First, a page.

The Malthusian theory of population is the outcome of an essay titled An Essay Population” written in 1798 by Reverend Thomas Robert Malthus, an Anglican clergy and a well-known political economist. The essay he wrote was influenced greatly by the rate at which the population in Europe at that time was growing at very fast rate. In his essay, highlighted the relationship between population and means of subsistence.
History of Malthusian Theory of Population
The Malthusian theory of population, proposed by Thomas Robert Malthus in the late 18th century, suggests that population growth will outpace the growth of resources, leading to widespread poverty, famine, and social unrest. Malthus argued that while population increases geometrically (1, 2, 4, 8, 16, and so on), the availability of resources, particularly food production, grows only arithmetically (1, 2, 3, 4, 5, and so on). According to Malthus, this disparity would ultimately result in a population exceeding the carrying capacity of the Earth, leading to a \”Malthusian catastrophe.\”
Malthus identified two primary factors that would check population growth: preventive checks and positive checks. Preventive checks are measures taken by individuals to limit population growth, such as delaying marriage, practising contraception, or practising celibacy. Positive checks, on the other hand, are natural or social factors that reduce the population, such as famine, disease, war, or natural disasters.
Malthus believed that these checks on population growth were necessary to maintain a balance between population and resources. He argued that efforts to improve the conditions of the poor, such as social welfare or charity, would only lead to increased population growth and exacerbate the problem.
Malthus\’ theory was highly controversial and has been heavily debated since its inception. Critics argue that Malthus did not consider technological advancements and improvements in agricultural productivity, which have allowed for increased food production and the support of larger populations. Additionally, the theory has been criticized for its pessimistic view of human progress and its failure to account for social, economic, and political factors that influence population dynamics.
Nevertheless, the Malthusian theory of population remains an influential concept in the study of population growth and resource scarcity, and it has sparked ongoing discussions about sustainable development, resource management, and the relationship between population and the environment.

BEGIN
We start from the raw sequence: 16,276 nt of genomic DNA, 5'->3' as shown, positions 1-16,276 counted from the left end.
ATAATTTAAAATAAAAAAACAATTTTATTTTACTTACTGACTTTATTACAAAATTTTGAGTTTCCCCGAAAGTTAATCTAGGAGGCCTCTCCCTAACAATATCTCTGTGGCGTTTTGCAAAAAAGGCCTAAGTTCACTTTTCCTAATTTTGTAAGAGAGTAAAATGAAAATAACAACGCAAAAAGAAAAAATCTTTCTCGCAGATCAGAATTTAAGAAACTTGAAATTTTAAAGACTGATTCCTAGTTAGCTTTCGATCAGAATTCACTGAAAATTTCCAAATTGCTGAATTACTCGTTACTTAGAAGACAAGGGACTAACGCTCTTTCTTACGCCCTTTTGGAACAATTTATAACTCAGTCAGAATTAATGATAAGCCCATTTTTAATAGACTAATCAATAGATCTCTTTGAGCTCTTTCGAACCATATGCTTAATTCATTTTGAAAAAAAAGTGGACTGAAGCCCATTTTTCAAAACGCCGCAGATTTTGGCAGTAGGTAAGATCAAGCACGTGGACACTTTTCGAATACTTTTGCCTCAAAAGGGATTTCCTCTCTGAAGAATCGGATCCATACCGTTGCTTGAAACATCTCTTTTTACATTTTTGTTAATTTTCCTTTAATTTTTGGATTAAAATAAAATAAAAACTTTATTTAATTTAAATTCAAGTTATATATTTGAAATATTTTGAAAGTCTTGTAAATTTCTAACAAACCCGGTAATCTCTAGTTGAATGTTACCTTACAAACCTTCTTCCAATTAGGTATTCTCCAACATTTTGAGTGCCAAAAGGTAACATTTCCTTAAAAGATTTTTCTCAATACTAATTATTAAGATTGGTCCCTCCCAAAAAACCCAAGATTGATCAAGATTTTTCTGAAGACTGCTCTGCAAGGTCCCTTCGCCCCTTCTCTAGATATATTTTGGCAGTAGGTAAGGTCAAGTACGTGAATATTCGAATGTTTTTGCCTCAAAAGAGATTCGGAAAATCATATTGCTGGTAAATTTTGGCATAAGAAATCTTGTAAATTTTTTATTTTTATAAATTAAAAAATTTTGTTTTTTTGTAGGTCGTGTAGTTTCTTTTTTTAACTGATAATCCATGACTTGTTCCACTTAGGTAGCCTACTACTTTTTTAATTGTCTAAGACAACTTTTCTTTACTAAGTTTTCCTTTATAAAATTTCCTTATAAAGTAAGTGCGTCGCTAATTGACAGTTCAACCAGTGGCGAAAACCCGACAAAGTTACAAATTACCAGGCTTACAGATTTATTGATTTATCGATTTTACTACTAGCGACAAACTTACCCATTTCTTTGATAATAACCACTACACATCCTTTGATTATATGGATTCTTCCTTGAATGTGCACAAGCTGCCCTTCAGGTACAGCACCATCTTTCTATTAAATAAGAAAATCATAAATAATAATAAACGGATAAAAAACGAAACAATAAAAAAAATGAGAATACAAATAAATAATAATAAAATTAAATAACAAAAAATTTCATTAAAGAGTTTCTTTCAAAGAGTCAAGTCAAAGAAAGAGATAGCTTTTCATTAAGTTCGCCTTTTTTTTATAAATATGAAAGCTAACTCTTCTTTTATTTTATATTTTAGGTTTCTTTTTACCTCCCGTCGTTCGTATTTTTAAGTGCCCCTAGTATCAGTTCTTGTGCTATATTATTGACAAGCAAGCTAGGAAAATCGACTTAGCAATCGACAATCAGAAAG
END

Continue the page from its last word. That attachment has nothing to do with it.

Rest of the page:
The main features of Malthusian theory
The main views or features of the Malthusian theory about population are:
That population was growing in geometric progression such as 2, 4, 8, 16, 32, etc, while food production or supply was growing at an arithmetical progression such as 1,2,3,4,5, etc.
That there is a tendency for all living to grow beyond the food available to them.
Unless population increase is matched with means of subsistence negative and positive checks will into force.
That the checks can be war, disease epidemics and famine.
That population is essentially limited to the means of subsistence.
Developments or events that have proved Malthusian theory wrong
Developments or events that have rendered Malthusian theory wrong or irrelevant in per day situations are found in developed count: such as England, America, Japan and Germany.
These developments include:
- Development of technical knowledge and mechanization: The development of technical knowledge and mechanization of agriculture in advanced or developed countries has helped to increase the food supply
- Changes in social attitude: Changes in social attitudes like family size and family ling or birth control in these countries,
- Efficient transportation system: Reared efficiency in the transportation system enables more materials to be provided to areas that needed them.
- Industrial Revolution: The industrial revolution, especially in Europe, also changed the idea of land as a fixed factor of production.
- Medical improvement: Medical improvement by way of efficient health: services also enables people to enjoy long life thereby proving Malthus\’s theory wrong.
- Opening of new colonies: The opening v colonies like America, Canada and Australia provided the necessary land for human habitation.
- Inter-dependency of nations: The inter-dependency of nations for goods and services available in large quantities as of international trade.
Developments or events that have proved Malthusian theory right
Development or events that have proved Malthusian theory right or valid in developing countries in Asia, Africa and even in the present in Nigeria. The events are as follows:
Negative attitude: Negative attitudes like the practice of polygamy and giving birth to children have made the population of many developing countries, including Nigeria, increase on a daily basis.
High population and low food production: The population of many developing countries is growing at a geometric progression while food production is growing at an arithmetical progression.
Difficulties in eradicating poverty: Poverty, which is inherent in a given society according to Malthus, has proved extremely difficult to be wiped out of many poor countries.
Poor economic development: Rapid population growth militates against rapid economic development and it grows faster than per capita income
Fallen standard of living: The standard of living of many developing countries has fallen as a result of an increase in population.
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